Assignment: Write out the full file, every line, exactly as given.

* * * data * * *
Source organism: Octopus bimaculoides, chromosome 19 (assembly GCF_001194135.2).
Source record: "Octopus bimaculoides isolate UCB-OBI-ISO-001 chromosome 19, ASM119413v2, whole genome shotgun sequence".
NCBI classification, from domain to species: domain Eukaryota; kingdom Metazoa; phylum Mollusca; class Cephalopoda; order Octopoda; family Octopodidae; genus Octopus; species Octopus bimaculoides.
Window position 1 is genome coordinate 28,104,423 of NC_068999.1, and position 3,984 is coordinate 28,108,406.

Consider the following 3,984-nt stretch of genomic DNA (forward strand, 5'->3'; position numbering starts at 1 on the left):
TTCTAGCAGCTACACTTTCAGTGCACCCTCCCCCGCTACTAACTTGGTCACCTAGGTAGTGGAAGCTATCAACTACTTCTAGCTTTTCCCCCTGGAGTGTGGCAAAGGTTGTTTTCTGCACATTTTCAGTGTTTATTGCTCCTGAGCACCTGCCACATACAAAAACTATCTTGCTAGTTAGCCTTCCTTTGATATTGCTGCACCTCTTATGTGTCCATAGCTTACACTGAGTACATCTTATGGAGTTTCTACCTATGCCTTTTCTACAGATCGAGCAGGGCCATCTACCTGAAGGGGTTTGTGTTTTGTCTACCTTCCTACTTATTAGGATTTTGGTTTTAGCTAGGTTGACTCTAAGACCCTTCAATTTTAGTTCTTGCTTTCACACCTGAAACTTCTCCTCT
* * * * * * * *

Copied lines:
Source organism: Octopus bimaculoides, chromosome 19 (assembly GCF_001194135.2).
Source record: "Octopus bimaculoides isolate UCB-OBI-ISO-001 chromosome 19, ASM119413v2, whole genome shotgun sequence".
NCBI classification, from domain to species: domain Eukaryota; kingdom Metazoa; phylum Mollusca; class Cephalopoda; order Octopoda; family Octopodidae; genus Octopus; species Octopus bimaculoides.
Window position 1 is genome coordinate 28,104,423 of NC_068999.1, and position 3,984 is coordinate 28,108,406.

Consider the following 3,984-nt stretch of genomic DNA (forward strand, 5'->3'; position numbering starts at 1 on the left):
TTCTAGCAGCTACACTTTCAGTGCACCCTCCCCCGCTACTAACTTGGTCACCTAGGTAGTGGAAGCTATCAACTACTTCTAGCTTTTCCCCCTGGAGTGTGGCAAAGGTTGTTTTCTGCACATTTTCAGTGTTTATTGCTCCTGAGCACCTGCCACATACAAAAACTATCTTGCTAGTTAGCCTTCCTTTGATATTGCTGCACCTCTTATGTGTCCATAGCTTACACTGAGTACATCTTATGGAGTTTCTACCTATGCCTTTTCTACAGATCGAGCAGGGCCATCTACCTGAAGGGGTTTGTGTTTTGTCTACCTTCCTACTTATTAGGATTTTGGTTTTAGCTAGGTTGACTCTAAGACCCTTCAATTTTAGTTCTTGCTTTCACACCTGAAACTTCTCCTCT